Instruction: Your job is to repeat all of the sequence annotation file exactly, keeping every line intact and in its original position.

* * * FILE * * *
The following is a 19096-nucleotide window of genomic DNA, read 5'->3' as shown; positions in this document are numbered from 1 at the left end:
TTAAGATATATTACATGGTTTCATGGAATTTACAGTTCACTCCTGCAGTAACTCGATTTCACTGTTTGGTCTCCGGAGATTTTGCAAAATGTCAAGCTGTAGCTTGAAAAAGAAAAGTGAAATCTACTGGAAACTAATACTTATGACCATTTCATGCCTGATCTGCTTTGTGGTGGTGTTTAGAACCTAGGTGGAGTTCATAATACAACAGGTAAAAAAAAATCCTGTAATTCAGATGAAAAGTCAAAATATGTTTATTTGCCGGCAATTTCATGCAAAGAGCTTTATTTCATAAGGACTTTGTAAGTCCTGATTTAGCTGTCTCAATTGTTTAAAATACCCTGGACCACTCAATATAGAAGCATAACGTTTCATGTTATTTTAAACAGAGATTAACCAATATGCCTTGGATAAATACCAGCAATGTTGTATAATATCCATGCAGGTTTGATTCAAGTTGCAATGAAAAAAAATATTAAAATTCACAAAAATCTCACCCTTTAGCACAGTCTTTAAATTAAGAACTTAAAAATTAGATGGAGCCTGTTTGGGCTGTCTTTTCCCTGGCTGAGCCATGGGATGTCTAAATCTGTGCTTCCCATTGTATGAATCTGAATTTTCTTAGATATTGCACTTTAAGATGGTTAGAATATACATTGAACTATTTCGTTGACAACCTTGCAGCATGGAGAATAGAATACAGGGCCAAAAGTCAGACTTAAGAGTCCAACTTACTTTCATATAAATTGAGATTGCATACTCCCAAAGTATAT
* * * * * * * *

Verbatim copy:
The following is a 19096-nucleotide window of genomic DNA, read 5'->3' as shown; positions in this document are numbered from 1 at the left end:
TTAAGATATATTACATGGTTTCATGGAATTTACAGTTCACTCCTGCAGTAACTCGATTTCACTGTTTGGTCTCCGGAGATTTTGCAAAATGTCAAGCTGTAGCTTGAAAAAGAAAAGTGAAATCTACTGGAAACTAATACTTATGACCATTTCATGCCTGATCTGCTTTGTGGTGGTGTTTAGAACCTAGGTGGAGTTCATAATACAACAGGTAAAAAAAAATCCTGTAATTCAGATGAAAAGTCAAAATATGTTTATTTGCCGGCAATTTCATGCAAAGAGCTTTATTTCATAAGGACTTTGTAAGTCCTGATTTAGCTGTCTCAATTGTTTAAAATACCCTGGACCACTCAATATAGAAGCATAACGTTTCATGTTATTTTAAACAGAGATTAACCAATATGCCTTGGATAAATACCAGCAATGTTGTATAATATCCATGCAGGTTTGATTCAAGTTGCAATGAAAAAAAATATTAAAATTCACAAAAATCTCACCCTTTAGCACAGTCTTTAAATTAAGAACTTAAAAATTAGATGGAGCCTGTTTGGGCTGTCTTTTCCCTGGCTGAGCCATGGGATGTCTAAATCTGTGCTTCCCATTGTATGAATCTGAATTTTCTTAGATATTGCACTTTAAGATGGTTAGAATATACATTGAACTATTTCGTTGACAACCTTGCAGCATGGAGAATAGAATACAGGGCCAAAAGTCAGACTTAAGAGTCCAACTTACTTTCATATAAATTGAGATTGCATACTCCCAAAGTATAT